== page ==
“You can never get a cup of tea large enough or a book long enough to suit me.” ~ C.S. Lewis
Last year I broke my foot and had to have surgery. That meant recovery time, which actually meant reading time. During the week following my surgery, between bouts of nausea and fatigue, I read the All Souls Trilogy by Deborah Harkness. I also exclusively drank Harney & Sons Green Tea with Coconut Blend. Now anytime I drink that coconut green tea, the scent bombards me with reminders of magic, time travel, alchemy and romance.
While my magical fantasy + coconut green tea pairing happened organically, it inspired me to think up some other tea and book pairings.
Classics like “Jane Eyre,” an enduring romance centered around a strong, non-traditional heroine, or Hemingway’s “The Old Man and the Sea,” in which a fisherman battles with a marlin, need a classic tea, no? I suggest an English Breakfast tea (decaf, if you’re reading past your bedtime).
If you’re interested in books with a more elaborate storyline, perhaps “The Thirteenth Tale” by Diane Setterfield is for you. A famous reclusive author commissions a biographer, and both women must confront family secrets. Or try “Seveneves” by Neal Stephenson. This story follows the progeny of the few survivors from Earth who have lived in space for five thousand years, and now they must return to the drastically changed planet. Whichever book you choose, pair it with the complex and sophisticated Earl Grey to make a great duo.
Maybe you’ve managed to get your hands on a copy of “Alexander Hamilton,” the biography by Ron Chernow on which the Tony-winning musical, Hamilton, is based. Or perhaps you’re perusing “Hamilton, the Revolution,” the complete libretto itself, including photos and cast interviews. You’ll want something a little more patriotic, a little less sophisticated (like young and scrappy Hamilton himself): freshly brewed iced tea — sweetened if you’re more of a Southerner like Thomas Jefferson.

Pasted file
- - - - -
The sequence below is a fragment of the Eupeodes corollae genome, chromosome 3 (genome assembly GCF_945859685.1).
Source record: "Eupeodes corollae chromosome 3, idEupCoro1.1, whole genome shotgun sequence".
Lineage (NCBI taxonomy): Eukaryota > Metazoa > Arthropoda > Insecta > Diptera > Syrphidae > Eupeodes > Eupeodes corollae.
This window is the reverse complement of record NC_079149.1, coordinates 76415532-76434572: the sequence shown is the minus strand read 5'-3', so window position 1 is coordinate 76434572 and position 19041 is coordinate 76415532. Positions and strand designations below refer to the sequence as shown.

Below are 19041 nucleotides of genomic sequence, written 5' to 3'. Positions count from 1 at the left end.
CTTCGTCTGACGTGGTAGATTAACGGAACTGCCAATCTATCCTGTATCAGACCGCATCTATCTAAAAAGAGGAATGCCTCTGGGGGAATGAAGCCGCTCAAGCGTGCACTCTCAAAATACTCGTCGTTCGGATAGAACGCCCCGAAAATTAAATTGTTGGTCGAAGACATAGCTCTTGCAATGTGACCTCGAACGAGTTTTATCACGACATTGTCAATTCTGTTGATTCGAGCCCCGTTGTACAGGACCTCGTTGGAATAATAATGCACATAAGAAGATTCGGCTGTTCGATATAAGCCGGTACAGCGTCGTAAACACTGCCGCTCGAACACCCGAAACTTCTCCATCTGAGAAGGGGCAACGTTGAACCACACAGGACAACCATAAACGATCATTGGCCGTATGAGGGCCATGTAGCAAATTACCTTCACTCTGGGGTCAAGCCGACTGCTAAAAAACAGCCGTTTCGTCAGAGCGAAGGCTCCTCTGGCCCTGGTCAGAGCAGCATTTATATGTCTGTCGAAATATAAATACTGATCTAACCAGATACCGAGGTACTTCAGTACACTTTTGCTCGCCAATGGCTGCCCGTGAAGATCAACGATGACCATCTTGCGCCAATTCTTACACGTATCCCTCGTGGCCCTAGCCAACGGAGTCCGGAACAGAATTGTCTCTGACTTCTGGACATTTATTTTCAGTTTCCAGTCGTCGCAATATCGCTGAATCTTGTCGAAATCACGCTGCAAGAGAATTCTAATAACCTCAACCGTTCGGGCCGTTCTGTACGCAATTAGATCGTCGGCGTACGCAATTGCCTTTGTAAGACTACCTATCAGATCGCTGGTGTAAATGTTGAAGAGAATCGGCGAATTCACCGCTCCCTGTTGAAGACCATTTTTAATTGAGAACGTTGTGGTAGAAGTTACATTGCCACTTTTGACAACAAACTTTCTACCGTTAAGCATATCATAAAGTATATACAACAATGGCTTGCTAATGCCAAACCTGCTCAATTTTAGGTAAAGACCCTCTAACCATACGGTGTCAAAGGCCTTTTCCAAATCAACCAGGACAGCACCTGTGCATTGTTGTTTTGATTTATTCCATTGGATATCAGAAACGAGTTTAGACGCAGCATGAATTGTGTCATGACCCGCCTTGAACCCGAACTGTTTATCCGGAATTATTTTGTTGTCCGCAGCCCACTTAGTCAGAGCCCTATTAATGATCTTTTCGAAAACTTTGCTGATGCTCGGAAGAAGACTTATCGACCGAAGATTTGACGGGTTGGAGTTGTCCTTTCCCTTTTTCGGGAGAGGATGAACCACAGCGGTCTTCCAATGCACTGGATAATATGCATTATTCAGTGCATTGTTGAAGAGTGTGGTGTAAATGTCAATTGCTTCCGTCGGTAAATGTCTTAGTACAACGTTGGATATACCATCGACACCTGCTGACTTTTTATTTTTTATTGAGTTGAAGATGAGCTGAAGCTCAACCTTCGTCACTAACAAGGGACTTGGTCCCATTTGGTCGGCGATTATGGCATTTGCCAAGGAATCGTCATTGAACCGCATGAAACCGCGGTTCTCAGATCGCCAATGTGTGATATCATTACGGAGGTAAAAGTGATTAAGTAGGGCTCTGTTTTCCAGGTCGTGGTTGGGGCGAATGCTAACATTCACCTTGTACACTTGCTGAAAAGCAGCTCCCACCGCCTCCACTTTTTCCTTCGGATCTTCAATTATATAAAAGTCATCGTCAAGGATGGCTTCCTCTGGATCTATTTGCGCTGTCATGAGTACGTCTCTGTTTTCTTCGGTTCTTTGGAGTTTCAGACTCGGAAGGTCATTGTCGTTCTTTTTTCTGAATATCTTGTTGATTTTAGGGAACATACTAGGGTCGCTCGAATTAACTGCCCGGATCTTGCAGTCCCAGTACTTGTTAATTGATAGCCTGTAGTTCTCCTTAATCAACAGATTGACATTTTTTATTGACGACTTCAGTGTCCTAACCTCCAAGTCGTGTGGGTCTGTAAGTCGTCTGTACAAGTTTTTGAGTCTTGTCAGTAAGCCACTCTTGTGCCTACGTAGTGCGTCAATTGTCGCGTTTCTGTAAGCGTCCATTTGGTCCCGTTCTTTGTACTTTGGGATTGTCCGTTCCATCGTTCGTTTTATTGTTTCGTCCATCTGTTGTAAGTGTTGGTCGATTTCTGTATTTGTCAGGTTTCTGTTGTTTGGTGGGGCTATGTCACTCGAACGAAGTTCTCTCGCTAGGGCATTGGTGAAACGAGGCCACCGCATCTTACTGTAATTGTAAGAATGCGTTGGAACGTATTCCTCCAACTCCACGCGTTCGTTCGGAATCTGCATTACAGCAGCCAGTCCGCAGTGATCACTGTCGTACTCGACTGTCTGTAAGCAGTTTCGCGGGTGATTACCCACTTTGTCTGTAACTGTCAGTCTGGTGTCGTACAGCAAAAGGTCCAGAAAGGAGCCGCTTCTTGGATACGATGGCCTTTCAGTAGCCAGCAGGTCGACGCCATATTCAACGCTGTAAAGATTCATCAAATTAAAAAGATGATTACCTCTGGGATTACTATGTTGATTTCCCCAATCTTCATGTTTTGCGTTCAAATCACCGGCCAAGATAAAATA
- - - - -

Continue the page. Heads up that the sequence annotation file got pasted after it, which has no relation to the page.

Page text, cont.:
Perhaps some fun and easygoing books are more your cup of tea (ha!). “Not Working” follows the life of Claire, who spontaneously quits her job and loses all semblance of a routine. With her new free time she is forced down a path of self discovery. Emma Straub’s newest, “Modern Lovers,” is about a close bunch of college friends who have grown up and have college-aged children of their own. When their children start having relationships with each other, the parents’ lives begin to unravel. Both of these recently published books are sure to leave you happy and content, and what could go better with a fun story than a refreshing cup of fruity tea? Wild berry would pair excellently with either literary pick.